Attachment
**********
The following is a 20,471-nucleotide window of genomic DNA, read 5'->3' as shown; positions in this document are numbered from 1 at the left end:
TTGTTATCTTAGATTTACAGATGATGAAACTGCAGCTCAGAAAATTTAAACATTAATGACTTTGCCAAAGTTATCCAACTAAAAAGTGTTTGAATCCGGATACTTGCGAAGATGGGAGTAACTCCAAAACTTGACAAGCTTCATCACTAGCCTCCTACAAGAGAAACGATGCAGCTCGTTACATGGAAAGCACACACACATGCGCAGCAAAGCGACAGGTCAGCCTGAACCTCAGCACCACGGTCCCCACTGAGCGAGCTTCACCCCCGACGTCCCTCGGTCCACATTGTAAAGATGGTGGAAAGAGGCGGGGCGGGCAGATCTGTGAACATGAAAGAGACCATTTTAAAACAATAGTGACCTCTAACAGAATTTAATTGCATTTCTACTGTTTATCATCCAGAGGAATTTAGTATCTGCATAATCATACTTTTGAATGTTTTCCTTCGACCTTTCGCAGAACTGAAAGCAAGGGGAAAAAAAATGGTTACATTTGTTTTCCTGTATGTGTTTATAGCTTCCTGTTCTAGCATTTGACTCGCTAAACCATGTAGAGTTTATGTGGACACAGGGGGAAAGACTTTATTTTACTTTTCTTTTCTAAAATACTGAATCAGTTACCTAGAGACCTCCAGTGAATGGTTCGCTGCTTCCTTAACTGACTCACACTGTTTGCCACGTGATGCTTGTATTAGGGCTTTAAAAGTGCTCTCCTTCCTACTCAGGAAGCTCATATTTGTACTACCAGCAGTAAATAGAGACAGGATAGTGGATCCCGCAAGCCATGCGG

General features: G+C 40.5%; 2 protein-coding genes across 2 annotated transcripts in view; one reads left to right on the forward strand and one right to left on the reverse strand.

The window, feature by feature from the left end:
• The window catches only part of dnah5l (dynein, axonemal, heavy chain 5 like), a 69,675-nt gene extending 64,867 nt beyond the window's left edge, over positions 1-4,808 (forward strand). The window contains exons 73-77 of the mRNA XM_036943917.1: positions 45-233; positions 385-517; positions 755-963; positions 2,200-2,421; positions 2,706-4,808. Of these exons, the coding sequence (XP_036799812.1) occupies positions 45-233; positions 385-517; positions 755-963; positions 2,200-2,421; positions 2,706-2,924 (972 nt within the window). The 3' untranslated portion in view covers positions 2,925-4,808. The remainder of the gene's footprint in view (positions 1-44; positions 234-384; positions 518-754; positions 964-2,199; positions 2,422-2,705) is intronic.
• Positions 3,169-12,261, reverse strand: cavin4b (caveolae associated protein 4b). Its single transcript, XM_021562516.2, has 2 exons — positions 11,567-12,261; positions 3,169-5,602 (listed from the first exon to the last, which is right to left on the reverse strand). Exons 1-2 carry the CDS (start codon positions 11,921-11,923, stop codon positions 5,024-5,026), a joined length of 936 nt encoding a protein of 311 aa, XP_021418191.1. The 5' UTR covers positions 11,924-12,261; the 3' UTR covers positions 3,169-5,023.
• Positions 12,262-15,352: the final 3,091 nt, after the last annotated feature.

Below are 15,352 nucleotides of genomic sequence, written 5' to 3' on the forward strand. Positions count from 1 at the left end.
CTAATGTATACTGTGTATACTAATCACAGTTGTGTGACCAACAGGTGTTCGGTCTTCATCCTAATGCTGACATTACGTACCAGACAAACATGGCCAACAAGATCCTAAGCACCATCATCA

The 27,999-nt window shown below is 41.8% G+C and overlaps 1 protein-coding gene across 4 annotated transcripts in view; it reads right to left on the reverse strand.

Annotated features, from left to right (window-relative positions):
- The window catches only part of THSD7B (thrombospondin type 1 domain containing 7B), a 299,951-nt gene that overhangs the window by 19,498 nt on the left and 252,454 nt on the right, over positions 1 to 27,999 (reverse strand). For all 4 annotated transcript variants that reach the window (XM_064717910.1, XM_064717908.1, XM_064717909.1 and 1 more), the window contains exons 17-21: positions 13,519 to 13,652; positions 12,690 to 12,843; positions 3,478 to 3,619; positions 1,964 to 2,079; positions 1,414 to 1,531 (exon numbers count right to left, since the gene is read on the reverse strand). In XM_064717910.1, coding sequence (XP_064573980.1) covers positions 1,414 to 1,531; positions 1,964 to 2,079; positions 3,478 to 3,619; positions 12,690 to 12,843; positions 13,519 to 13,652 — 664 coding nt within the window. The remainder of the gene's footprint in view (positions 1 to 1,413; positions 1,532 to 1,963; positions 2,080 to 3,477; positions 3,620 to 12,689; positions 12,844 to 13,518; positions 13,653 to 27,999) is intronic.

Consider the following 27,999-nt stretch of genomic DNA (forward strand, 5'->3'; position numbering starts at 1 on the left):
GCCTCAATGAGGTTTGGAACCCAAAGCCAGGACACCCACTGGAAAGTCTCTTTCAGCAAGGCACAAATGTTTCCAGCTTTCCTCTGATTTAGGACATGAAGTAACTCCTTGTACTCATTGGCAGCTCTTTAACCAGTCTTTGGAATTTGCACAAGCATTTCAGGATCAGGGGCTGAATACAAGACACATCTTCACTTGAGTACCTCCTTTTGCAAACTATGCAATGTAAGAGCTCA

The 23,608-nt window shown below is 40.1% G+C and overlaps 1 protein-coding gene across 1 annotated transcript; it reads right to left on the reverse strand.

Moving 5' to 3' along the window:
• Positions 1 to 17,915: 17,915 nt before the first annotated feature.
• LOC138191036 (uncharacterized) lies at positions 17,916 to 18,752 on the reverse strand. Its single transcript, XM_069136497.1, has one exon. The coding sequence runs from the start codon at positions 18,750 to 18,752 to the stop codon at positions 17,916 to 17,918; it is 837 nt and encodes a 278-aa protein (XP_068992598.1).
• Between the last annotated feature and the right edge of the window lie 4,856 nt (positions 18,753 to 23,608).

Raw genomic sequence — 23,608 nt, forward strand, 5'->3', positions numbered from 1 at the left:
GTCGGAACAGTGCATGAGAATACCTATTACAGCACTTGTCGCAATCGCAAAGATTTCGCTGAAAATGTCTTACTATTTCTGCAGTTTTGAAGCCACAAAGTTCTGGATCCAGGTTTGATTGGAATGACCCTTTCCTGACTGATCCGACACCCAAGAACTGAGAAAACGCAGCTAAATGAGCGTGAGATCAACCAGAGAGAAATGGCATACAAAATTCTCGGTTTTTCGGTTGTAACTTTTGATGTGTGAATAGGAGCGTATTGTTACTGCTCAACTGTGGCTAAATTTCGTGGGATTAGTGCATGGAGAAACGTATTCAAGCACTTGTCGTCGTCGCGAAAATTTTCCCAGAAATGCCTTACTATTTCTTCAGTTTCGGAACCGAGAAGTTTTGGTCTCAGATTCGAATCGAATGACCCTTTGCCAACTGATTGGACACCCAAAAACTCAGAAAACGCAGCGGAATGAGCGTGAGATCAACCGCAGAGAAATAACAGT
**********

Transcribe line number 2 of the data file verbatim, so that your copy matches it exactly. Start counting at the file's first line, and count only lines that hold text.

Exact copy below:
TTGTTATCTTAGATTTACAGATGATGAAACTGCAGCTCAGAAAATTTAAACATTAATGACTTTGCCAAAGTTATCCAACTAAAAAGTGTTTGAATCCGGATACTTGCGAAGATGGGAGTAACTCCAAAACTTGACAAGCTTCATCACTAGCCTCCTACAAGAGAAACGATGCAGCTCGTTACATGGAAAGCACACACACATGCGCAGCAAAGCGACAGGTCAGCCTGAACCTCAGCACCACGGTCCCCACTGAGCGAGCTTCACCCCCGACGTCCCTCGGTCCACATTGTAAAGATGGTGGAAAGAGGCGGGGCGGGCAGATCTGTGAACATGAAAGAGACCATTTTAAAACAATAGTGACCTCTAACAGAATTTAATTGCATTTCTACTGTTTATCATCCAGAGGAATTTAGTATCTGCATAATCATACTTTTGAATGTTTTCCTTCGACCTTTCGCAGAACTGAAAGCAAGGGGAAAAAAAATGGTTACATTTGTTTTCCTGTATGTGTTTATAGCTTCCTGTTCTAGCATTTGACTCGCTAAACCATGTAGAGTTTATGTGGACACAGGGGGAAAGACTTTATTTTACTTTTCTTTTCTAAAATACTGAATCAGTTACCTAGAGACCTCCAGTGAATGGTTCGCTGCTTCCTTAACTGACTCACACTGTTTGCCACGTGATGCTTGTATTAGGGCTTTAAAAGTGCTCTCCTTCCTACTCAGGAAGCTCATATTTGTACTACCAGCAGTAAATAGAGACAGGATAGTGGATCCCGCAAGCCATGCGG